The terms almond meal and almond flour are often used interchangeably. However, there are slight differences between countries.
One may be made from blanched almonds and one from the whole almond. They are both finely ground, the main difference will be that the almond meal made from the whole almond will have some colour from the almond skin.
You can use either for this recipe. Almond Meal provides a moist texture to the cake, and prevents them from drying out.
I use Pure Icing Sugar, as it is gluten-free. Some icing sugar mixtures contain gluten, so again, be sure to check the label should you require this recipe to be gluten-free.
This is how I make the Mini Gluten-Free Easter Cakes:
This is a very simple recipe to prepare, so I start by preheating my oven.
In a food processor, stand mixer or using hand-held beaters, I cream the butter and sugar together. The mixture should be smooth and creamy, and the sugar fully dissolved.
I then add the vanilla, and the eggs, one at a time.
To this mixture, I add my almond meal, flour and baking powder. Mix until just combined. Scrape the bowl down if necessary, to ensure the mixture is all incorporated evenly.
I like to spray the Mini Bundt Tins will a little oil, or brush with melted butter. This will make the cakes much easier to remove. If you are making cupcakes, you can use a paper liner.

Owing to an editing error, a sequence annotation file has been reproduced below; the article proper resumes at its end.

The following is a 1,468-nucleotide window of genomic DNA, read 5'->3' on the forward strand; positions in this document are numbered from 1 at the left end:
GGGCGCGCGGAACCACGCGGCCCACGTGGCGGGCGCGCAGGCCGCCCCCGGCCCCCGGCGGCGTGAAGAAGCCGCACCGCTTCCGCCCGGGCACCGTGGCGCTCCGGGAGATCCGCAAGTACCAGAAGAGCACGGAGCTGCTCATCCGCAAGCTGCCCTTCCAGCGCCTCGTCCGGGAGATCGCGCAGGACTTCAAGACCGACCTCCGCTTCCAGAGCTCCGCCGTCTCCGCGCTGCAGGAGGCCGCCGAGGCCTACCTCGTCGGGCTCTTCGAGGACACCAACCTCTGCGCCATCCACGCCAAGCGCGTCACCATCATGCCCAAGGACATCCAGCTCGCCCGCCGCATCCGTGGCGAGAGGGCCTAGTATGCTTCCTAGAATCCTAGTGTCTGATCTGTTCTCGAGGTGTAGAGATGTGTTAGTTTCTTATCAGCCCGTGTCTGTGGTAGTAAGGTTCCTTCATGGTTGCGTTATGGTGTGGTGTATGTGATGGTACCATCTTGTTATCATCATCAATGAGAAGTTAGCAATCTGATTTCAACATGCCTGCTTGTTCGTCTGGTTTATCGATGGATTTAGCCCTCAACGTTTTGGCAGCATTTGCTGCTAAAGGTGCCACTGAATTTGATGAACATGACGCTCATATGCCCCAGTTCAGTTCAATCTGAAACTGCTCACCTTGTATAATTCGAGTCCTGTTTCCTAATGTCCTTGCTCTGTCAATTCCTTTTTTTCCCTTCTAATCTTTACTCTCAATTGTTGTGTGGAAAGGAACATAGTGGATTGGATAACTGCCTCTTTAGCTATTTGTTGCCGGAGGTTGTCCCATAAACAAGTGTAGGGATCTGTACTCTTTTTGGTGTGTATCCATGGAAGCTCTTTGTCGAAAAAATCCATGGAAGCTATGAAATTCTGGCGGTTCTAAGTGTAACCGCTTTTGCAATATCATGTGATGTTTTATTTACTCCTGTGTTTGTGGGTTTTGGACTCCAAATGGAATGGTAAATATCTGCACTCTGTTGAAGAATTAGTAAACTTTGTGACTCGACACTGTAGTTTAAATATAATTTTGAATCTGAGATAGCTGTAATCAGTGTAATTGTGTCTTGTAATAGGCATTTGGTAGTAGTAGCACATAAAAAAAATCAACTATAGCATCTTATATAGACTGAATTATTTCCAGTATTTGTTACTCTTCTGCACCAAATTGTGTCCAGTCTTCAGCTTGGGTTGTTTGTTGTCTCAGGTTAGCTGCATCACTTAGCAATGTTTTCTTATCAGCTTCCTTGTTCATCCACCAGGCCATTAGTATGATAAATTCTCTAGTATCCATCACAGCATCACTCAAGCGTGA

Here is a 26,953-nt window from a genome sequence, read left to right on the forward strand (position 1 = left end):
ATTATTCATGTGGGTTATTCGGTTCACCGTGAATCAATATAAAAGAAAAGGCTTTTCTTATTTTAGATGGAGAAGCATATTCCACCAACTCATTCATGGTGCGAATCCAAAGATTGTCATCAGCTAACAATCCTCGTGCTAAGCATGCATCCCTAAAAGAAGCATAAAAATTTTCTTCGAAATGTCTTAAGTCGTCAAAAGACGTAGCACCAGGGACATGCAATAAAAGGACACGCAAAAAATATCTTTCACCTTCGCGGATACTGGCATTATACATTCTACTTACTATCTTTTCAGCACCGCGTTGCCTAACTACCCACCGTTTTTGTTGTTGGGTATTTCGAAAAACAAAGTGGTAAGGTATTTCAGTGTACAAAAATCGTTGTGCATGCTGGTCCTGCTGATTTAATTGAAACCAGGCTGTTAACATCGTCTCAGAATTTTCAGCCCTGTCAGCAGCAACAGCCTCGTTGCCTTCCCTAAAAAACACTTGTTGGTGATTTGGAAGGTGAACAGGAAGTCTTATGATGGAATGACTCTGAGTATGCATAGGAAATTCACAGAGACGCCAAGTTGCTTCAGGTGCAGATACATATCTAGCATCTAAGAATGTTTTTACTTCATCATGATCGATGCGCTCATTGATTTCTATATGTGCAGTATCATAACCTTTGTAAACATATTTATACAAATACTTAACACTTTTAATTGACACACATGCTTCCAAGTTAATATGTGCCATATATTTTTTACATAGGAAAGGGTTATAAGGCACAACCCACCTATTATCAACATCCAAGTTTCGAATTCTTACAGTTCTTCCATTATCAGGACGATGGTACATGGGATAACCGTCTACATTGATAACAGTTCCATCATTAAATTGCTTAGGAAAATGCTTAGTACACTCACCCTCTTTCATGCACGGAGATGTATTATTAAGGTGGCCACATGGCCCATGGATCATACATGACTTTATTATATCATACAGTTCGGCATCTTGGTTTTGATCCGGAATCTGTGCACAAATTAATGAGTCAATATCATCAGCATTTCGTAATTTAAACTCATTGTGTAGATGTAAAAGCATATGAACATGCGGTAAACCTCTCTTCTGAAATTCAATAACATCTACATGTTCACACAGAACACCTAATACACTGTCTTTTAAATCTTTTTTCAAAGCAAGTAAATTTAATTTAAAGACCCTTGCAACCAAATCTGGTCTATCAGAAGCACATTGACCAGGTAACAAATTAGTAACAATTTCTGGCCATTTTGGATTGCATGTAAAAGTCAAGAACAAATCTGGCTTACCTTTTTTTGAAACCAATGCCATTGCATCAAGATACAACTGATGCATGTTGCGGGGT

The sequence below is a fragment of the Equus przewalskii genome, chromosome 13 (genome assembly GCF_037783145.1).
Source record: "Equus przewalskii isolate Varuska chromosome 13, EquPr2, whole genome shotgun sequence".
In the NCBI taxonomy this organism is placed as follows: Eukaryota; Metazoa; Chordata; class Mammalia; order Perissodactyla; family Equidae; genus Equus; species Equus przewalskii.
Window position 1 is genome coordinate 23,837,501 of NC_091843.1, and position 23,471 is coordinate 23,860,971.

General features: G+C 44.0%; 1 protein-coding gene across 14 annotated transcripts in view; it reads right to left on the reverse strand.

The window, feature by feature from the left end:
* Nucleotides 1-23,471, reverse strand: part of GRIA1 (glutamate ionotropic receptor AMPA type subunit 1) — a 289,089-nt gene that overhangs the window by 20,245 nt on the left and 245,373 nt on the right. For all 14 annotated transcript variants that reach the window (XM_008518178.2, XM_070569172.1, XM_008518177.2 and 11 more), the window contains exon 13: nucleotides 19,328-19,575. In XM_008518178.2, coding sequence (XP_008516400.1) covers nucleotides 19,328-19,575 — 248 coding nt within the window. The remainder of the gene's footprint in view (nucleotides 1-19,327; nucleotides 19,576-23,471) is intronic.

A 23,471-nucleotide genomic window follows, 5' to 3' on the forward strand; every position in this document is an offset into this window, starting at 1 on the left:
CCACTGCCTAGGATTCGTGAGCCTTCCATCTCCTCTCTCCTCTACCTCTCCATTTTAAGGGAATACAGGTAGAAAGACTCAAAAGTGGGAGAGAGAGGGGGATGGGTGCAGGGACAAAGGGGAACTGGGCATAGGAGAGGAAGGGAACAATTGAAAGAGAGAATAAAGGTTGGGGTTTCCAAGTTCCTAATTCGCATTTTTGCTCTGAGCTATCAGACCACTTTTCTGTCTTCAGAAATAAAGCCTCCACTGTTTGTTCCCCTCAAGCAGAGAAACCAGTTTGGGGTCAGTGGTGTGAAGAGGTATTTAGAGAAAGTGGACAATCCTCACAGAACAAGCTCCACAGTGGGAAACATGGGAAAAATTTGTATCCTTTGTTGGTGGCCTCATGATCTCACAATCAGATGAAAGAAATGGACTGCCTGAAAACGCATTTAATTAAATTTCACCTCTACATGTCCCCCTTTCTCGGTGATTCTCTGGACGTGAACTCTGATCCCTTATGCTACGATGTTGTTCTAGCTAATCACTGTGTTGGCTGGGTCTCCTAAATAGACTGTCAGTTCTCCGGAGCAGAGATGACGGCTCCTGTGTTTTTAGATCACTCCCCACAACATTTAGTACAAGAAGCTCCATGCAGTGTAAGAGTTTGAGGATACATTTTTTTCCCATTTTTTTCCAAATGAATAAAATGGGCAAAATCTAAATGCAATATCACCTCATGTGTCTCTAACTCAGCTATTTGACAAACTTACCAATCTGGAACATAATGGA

Divide the mixture between your 12 mini bundt moulds. I use a spoon and find this to work just fine, however, you could use a piping bag also.
Bake the Mini Easter Bundt Cakes in the oven for approximately 12 minutes, or until a skewer inserted into a cake comes out clean.
Allow the cakes to cool in the tin for a few minutes before removing gently to a cooling rack. Cool the cakes completely before icing and decorating.
I like to serve the cakes with either a dusting of icing sugar or a simple icing. Decorate with Mini Eggs, or Easter Eggs for a fun and festive garnish.
Tips for success:
Be sure to grease your bundt tin well. This will make it much easier to get your cakes out. Given the intricacies of a bundt tin, the greasing will help prevent any of the mixture from sticking.
If you do not have a mini bundt tin, you can certainly use this recipe to make cupcakes. They’ll be just as delicious, and there is plenty of surface area to decorate with Easter eggs!
The cakes will stay moist for 3-4 days in an air-tight container.
They’re delicious with or without icing – if you prefer not to ice the cakes, a dusting of icing sugar before serving will be nice for presentation.
More delicious Easter Sweet Treats:
- Chocolate Pretzel Easter Nests
- Gluten-Free Cookie Easter Nests
- Easy Easter Chocolate Cake
- Chocolate Leaf Easter Wreath
- Hot Cross Bun Olive Oil Ice Cream by Another Food Blogger
- Lemon Shortbread Bunnies by Mrs Jones’s Kitchen
These Gluten-Free Mini Easter Bundt Cakes are truly one of the easiest and most delicious cakes you can make.
If you try them, I would love to know what you think! Let me know in the comments below.
Mini Easter Bundt Cakes
- Mini Bundt Tin – 12 individual bundts which are 7cm in diameter.
- 125 g unsalted butter, softened See Note 1
- 125 g caster/superfine sugar
- 1 teaspoon vanilla extract See Note 2
- 2 large eggs, at room temperature See Note 3
- 50 g almond meal
- 75 g gluten-free plain flour
- 1 teaspoon gluten-free baking powder
- cooking spray or melted butter to grease the bundt tins.
For the Icing (Optional):
- 1 cup of pure icing sugar sifted
- 2 tablespoon water, add a little at a time – more if needed See Note 4
- a few drops of natural food colouring (optional)
- Mini Eggs or other Easter Eggs of your choice
For accuracy, we recommend weighing your ingredients. This will produce the best results.